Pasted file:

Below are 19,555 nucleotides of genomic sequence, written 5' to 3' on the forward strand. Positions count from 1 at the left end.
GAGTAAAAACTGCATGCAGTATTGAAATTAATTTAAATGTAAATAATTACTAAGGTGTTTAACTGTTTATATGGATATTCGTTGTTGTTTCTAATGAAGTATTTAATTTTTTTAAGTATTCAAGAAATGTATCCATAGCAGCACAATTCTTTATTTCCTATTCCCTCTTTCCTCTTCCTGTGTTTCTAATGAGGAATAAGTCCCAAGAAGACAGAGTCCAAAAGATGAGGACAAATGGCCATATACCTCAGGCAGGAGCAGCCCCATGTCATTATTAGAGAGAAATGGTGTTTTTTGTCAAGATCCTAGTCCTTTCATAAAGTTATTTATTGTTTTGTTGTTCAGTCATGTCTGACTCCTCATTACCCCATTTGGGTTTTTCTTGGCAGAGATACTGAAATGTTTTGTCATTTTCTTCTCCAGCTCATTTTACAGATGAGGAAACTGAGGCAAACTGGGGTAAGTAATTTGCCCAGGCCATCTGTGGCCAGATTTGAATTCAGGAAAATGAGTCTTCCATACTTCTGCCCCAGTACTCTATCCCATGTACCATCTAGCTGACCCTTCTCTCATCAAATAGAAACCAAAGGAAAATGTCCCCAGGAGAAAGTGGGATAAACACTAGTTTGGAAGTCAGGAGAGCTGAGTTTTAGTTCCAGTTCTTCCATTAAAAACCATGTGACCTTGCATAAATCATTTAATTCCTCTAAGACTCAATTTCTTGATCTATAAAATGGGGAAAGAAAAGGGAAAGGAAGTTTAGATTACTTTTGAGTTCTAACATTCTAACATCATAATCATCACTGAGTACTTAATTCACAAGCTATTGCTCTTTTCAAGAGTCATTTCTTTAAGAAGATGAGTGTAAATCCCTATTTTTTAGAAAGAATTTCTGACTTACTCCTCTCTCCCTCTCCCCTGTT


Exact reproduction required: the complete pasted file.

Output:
Below are 19,555 nucleotides of genomic sequence, written 5' to 3' on the forward strand. Positions count from 1 at the left end.
GAGTAAAAACTGCATGCAGTATTGAAATTAATTTAAATGTAAATAATTACTAAGGTGTTTAACTGTTTATATGGATATTCGTTGTTGTTTCTAATGAAGTATTTAATTTTTTTAAGTATTCAAGAAATGTATCCATAGCAGCACAATTCTTTATTTCCTATTCCCTCTTTCCTCTTCCTGTGTTTCTAATGAGGAATAAGTCCCAAGAAGACAGAGTCCAAAAGATGAGGACAAATGGCCATATACCTCAGGCAGGAGCAGCCCCATGTCATTATTAGAGAGAAATGGTGTTTTTTGTCAAGATCCTAGTCCTTTCATAAAGTTATTTATTGTTTTGTTGTTCAGTCATGTCTGACTCCTCATTACCCCATTTGGGTTTTTCTTGGCAGAGATACTGAAATGTTTTGTCATTTTCTTCTCCAGCTCATTTTACAGATGAGGAAACTGAGGCAAACTGGGGTAAGTAATTTGCCCAGGCCATCTGTGGCCAGATTTGAATTCAGGAAAATGAGTCTTCCATACTTCTGCCCCAGTACTCTATCCCATGTACCATCTAGCTGACCCTTCTCTCATCAAATAGAAACCAAAGGAAAATGTCCCCAGGAGAAAGTGGGATAAACACTAGTTTGGAAGTCAGGAGAGCTGAGTTTTAGTTCCAGTTCTTCCATTAAAAACCATGTGACCTTGCATAAATCATTTAATTCCTCTAAGACTCAATTTCTTGATCTATAAAATGGGGAAAGAAAAGGGAAAGGAAGTTTAGATTACTTTTGAGTTCTAACATTCTAACATCATAATCATCACTGAGTACTTAATTCACAAGCTATTGCTCTTTTCAAGAGTCATTTCTTTAAGAAGATGAGTGTAAATCCCTATTTTTTAGAAAGAATTTCTGACTTACTCCTCTCTCCCTCTCCCCTGTT